Josh Bilicki$2,7005002331--3431--373439--3333
Tyler Reddick$7,00066241623------172310161614
Garrett Smithley$2,00050025--3331----353835--3636
Aric Almirola$7,8005026211612121715111091017
Ryan Blaney$12,700927121413126671419514
Scott Heckert$2,00050028----------------------
Quin Houff$2,000750293235------383531333435
Chris Buescher$6,00080302016171515253416241617
Anthony Alfredo$5,50015031----------------------
Matt DiBenedetto$8,3004032211514121091514181217
Ryan Newman$6,000125332624192412241526202219
A.J. Allmendinger$12,0001234----------------------
Daniel Suarez$4,500200352626112117312727292729
Alex Bowman$9,000223611232013131471381024
Erik Jones$8,0006637111336714171512202116
Ty Dillon$2,500250381922212626272022262521
James Davison$3,000250393031------34343436----
Timmy Hill$2,00075040343034----383134373535

You can see why Elliott's win odds are so short. He vehemently checks the "contend for the win" box among those starting near the front. We've also got some good options for place-differential.

The big ones among the studs are Martin Truex Jr. ($13,500), Ryan Blaney ($12,700), and A.J. Allmendinger ($12,000). Truex and Blaney are the only non-Elliott drivers to win on road courses the past three years, and Blaney might have won last week's Busch Clash had Elliott not wrecked him on the final lap. Truex and Blaney are two of the top plays in the field.

As you can see, we don't have recent data on Allmendinger because he hasn't been in the Cup Series since 2018. He did run well in the Xfinity Series, being the first to cross the finish line in 3 of 8 road-course races in 2019 and 2020 (though he was later disqualified in one of them). That makes Allmendinger an option as he starts 34th.

The reason he's not as big of a priority as Blaney and Truex is his salary. He's $12,000, which is a hefty toll to pay for someone whose team is running just its second ever Cup Series race. Kaulig Racing has had tremendous success in the Xfinity Series, and Kaz Grala was competitive in this car last week. It's just not going to be as high-upside as what Truex and Blaney have under the hood. Allmendinger is likely to be popular, but we should try to find the salary to get to Truex and Blaney when possible.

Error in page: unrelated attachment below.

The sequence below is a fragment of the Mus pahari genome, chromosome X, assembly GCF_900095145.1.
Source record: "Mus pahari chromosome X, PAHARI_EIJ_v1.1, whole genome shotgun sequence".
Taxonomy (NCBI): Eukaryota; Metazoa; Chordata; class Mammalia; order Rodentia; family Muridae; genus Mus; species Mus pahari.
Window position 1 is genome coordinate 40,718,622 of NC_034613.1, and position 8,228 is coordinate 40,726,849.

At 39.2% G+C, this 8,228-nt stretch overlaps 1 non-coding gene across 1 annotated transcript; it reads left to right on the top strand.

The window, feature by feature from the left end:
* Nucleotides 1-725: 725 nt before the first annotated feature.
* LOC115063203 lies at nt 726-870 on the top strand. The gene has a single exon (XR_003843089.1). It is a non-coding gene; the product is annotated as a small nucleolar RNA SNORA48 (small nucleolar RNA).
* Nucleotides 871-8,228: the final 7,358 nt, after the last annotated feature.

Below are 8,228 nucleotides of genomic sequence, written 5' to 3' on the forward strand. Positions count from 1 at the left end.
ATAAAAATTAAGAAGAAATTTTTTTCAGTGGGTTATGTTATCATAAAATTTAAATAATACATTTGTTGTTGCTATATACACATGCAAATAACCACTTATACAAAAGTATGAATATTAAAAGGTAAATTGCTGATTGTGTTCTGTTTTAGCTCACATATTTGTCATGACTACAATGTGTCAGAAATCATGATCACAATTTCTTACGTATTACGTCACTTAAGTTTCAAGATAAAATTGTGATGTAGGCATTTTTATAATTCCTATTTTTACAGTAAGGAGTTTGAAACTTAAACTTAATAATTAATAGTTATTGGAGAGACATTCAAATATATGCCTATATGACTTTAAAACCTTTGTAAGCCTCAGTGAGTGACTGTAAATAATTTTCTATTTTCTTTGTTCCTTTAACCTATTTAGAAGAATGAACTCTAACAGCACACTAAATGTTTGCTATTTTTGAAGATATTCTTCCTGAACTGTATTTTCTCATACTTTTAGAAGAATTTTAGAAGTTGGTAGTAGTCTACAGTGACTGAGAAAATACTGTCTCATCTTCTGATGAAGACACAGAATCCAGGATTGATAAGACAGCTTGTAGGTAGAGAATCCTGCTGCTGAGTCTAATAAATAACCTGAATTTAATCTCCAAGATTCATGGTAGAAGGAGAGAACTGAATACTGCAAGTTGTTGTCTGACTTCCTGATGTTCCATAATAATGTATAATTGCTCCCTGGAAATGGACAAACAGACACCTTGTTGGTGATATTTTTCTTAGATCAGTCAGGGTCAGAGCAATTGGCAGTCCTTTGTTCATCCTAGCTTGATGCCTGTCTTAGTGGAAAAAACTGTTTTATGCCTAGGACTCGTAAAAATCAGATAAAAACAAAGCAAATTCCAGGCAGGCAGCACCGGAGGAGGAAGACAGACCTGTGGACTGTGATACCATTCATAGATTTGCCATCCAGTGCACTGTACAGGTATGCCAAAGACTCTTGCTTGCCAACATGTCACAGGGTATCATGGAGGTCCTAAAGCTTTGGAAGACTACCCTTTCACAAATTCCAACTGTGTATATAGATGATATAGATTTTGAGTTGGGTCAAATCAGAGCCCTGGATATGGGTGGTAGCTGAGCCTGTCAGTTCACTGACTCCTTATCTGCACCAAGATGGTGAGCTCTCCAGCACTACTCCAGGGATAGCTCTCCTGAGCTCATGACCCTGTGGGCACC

Two non-studs starting deeper in the pack are Alex Bowman ($9,000) and Chris Buescher ($6,000). Bowman has a pair of top-fives on road courses the past three years, and we know his equipment is good as he's teammates with Elliott. Buescher finished fifth in last year's race at this track. Buescher, specifically, is a good salary-saver as you try to find the ability to jam in Truex, Blaney, and Elliott. Matt DiBenedetto ($8,200) stands out, as well, in the mid-range.

One driver whose data looks grim but could be interesting is Daniel Suarez ($4,500). Suarez was in terrible equipment last year, so he finished 27th and 25th in the two road-course races. But his equipment this year could be better. Could is a key there because we don't have any non-superspeedway data on Trackhouse Racing yet. But Suarez did have speed in single-car qualifying, meaning he's at least not driving a dud. He's $4,500 and starting back in 35th.

It could blow up in our faces if the equipment does wind up being poor, and that's a risk. But if Trackhouse -- which has at least some funding with Pitbull being a co-owner -- does give him a competitive car, Suarez could give you a solid helping of place-differential points for a bargain salary. That's the kind of risk we should be willing to take early in the season.